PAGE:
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United States Department of Agriculture

Agricultural Research Service

Research Project: GENOMIC AND IMMUNOLOGIC STRATEGIES TO IMPROVE MILK PRODUCTION EFFICIENCY AND CONTROL MASTITIS Title: Pathogen-dependent induction of cytokines and other soluble inflammatory mediators during intramammary infection of dairy cows

Author
item Bannerman, Douglas

Submitted to: Journal of Animal Science
Publication Type: Peer Reviewed Journal
Publication Acceptance Date: August 5, 2008
Publication Date: August 15, 2008
Citation: Bannerman, D.D. 2008. Pathogen-dependent induction of cytokines and other soluble inflammatory mediators during intramammary infection of dairy cows. Journal of Animal Science. 87:10-25.

Interpretive Summary: Mastitis remains among the most costly and prevalent diseases in the dairy industry. The ability of bacteria to establish infection is determined, in part, by the nature and rapidity of the corresponding host innate immune response. Over the past decade, there has been a marked increase in the understanding of the upregulation of cytokines and other soluble mediators of inflammation during the course of intramammary infection. The objectives of this manuscript are to summarize the current understanding of the cytokine response to intramammary infection, highlight recent findings identifying differences in the cytokine response to various bacterial pathogens, and discuss future research directions that will increase our knowledge of the role of inflammatory mediators in predicting and governing the outcome of mastitis. The results summarized in this manuscript are important to the dairy industry and veterinarians as it establishes an application for cytokines and other soluble mediators of inflammation as biomarkers of intramammary infection. These findings form the basis for future studies investigating the utility of these proteins as indicators of disease severity and the guidance of therapeutic decisions.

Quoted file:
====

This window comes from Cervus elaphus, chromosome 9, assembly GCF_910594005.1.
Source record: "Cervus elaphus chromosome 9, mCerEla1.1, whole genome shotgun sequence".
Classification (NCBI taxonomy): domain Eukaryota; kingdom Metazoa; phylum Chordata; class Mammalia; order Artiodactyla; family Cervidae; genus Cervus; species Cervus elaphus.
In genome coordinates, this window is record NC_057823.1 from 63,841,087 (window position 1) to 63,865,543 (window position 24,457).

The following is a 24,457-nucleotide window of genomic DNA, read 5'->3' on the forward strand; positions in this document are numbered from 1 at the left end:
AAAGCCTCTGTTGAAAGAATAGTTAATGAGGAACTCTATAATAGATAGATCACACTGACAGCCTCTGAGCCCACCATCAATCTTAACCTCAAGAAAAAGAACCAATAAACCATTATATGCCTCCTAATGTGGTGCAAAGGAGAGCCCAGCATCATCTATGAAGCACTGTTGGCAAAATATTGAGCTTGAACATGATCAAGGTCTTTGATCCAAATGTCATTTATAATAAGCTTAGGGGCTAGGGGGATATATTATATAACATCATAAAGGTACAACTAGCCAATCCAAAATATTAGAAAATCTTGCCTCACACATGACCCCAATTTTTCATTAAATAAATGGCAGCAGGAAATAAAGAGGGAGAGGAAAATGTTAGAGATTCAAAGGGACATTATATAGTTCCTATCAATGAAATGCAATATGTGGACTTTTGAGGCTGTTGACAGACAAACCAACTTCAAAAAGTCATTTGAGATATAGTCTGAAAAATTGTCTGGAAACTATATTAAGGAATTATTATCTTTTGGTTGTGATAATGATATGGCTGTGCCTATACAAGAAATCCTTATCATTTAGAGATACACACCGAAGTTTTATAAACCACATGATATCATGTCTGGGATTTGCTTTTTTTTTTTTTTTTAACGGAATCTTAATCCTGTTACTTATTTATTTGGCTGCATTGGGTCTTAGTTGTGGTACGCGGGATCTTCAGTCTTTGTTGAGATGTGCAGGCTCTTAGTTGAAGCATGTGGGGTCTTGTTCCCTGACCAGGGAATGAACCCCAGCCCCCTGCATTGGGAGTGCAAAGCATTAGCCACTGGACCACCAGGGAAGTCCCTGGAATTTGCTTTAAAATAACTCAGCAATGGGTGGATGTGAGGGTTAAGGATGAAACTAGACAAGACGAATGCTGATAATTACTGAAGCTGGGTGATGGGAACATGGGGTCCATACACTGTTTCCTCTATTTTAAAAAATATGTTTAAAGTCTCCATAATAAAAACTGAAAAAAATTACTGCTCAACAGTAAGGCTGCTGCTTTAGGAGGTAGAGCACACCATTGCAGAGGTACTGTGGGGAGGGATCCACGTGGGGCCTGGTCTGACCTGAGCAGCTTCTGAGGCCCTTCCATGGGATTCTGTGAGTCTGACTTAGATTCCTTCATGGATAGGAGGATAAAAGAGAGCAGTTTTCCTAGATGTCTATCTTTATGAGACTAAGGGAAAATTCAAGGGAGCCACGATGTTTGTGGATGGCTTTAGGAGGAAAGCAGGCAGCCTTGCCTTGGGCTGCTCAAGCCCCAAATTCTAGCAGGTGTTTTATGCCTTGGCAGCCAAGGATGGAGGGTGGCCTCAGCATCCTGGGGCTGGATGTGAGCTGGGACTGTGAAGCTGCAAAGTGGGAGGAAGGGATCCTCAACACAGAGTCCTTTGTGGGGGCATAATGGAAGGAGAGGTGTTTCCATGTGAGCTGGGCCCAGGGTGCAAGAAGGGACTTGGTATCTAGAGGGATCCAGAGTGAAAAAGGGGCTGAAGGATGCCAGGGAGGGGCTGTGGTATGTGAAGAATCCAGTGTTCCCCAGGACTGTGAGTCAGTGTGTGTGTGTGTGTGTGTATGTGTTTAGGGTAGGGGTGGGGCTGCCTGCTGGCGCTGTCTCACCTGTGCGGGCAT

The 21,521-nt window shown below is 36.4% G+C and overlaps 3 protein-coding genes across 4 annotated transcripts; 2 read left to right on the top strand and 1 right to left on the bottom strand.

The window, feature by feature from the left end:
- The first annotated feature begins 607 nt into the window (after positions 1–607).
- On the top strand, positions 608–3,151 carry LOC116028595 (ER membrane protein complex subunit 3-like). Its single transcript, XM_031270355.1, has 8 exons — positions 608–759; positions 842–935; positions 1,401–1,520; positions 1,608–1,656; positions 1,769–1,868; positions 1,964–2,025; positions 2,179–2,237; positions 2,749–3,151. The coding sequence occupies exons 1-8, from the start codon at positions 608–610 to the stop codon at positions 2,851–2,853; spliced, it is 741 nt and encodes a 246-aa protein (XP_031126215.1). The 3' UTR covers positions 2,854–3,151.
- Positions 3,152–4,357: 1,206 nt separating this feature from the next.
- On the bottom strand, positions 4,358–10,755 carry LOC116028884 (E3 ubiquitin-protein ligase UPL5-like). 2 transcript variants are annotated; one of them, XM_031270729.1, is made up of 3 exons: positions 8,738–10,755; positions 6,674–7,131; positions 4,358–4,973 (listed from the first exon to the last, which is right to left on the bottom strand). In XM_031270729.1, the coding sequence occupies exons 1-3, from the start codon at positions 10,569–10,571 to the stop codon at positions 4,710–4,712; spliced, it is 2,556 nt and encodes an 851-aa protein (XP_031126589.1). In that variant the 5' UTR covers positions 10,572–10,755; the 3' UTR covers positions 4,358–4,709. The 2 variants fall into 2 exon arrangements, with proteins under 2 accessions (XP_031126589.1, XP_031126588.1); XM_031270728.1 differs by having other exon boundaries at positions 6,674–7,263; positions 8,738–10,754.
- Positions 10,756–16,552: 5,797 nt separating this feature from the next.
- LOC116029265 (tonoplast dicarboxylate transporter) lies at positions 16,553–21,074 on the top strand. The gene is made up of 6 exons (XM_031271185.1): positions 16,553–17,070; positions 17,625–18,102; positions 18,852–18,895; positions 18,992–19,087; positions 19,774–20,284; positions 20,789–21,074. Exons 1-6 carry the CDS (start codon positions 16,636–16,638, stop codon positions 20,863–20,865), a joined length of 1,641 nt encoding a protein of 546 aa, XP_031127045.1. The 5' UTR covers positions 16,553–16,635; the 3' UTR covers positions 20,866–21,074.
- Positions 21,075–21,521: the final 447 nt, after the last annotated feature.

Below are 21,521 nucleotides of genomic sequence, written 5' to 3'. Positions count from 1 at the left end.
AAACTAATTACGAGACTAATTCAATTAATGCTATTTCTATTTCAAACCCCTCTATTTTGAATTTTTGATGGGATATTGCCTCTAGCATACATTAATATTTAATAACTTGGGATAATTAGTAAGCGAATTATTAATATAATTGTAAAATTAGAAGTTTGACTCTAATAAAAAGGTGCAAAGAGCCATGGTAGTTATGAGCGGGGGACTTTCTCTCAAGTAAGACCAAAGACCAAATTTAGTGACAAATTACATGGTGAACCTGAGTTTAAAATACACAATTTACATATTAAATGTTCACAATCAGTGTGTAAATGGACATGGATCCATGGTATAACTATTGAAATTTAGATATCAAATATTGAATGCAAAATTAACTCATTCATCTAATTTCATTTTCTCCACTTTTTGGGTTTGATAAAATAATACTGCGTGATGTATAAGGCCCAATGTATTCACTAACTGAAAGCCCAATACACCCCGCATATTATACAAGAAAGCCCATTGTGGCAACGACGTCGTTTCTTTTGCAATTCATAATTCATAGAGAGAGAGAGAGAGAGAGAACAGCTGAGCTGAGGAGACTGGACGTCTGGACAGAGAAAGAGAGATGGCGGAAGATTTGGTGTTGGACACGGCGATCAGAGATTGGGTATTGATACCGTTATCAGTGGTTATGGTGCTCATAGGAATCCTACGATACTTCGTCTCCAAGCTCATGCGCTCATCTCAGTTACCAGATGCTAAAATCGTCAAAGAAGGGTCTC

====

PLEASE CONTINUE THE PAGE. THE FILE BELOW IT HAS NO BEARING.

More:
Technical Abstract: Mastitis is a highly prevalent and costly disease of dairy cows that is commonly caused by intramammary bacterial infection. The innate immune response to bacterial penetration of the mammary gland is evoked within hours of infection and the rapidity and magnitude of this response have been demonstrated to influence the resolution of this disease. Cytokines and other mediators of inflammation are known to play critical roles in the innate immune response to intramammary infection. The objectives of this review are to summarize the current understanding of the cytokine response to intramammary infection, highlight recent findings identifying differences in the cytokine response to various bacterial pathogens, and discuss future research directions that will increase our knowledge of the role of inflammatory mediators in predicting and governing the outcome of mastitis.

Last Modified: 9/21/2014
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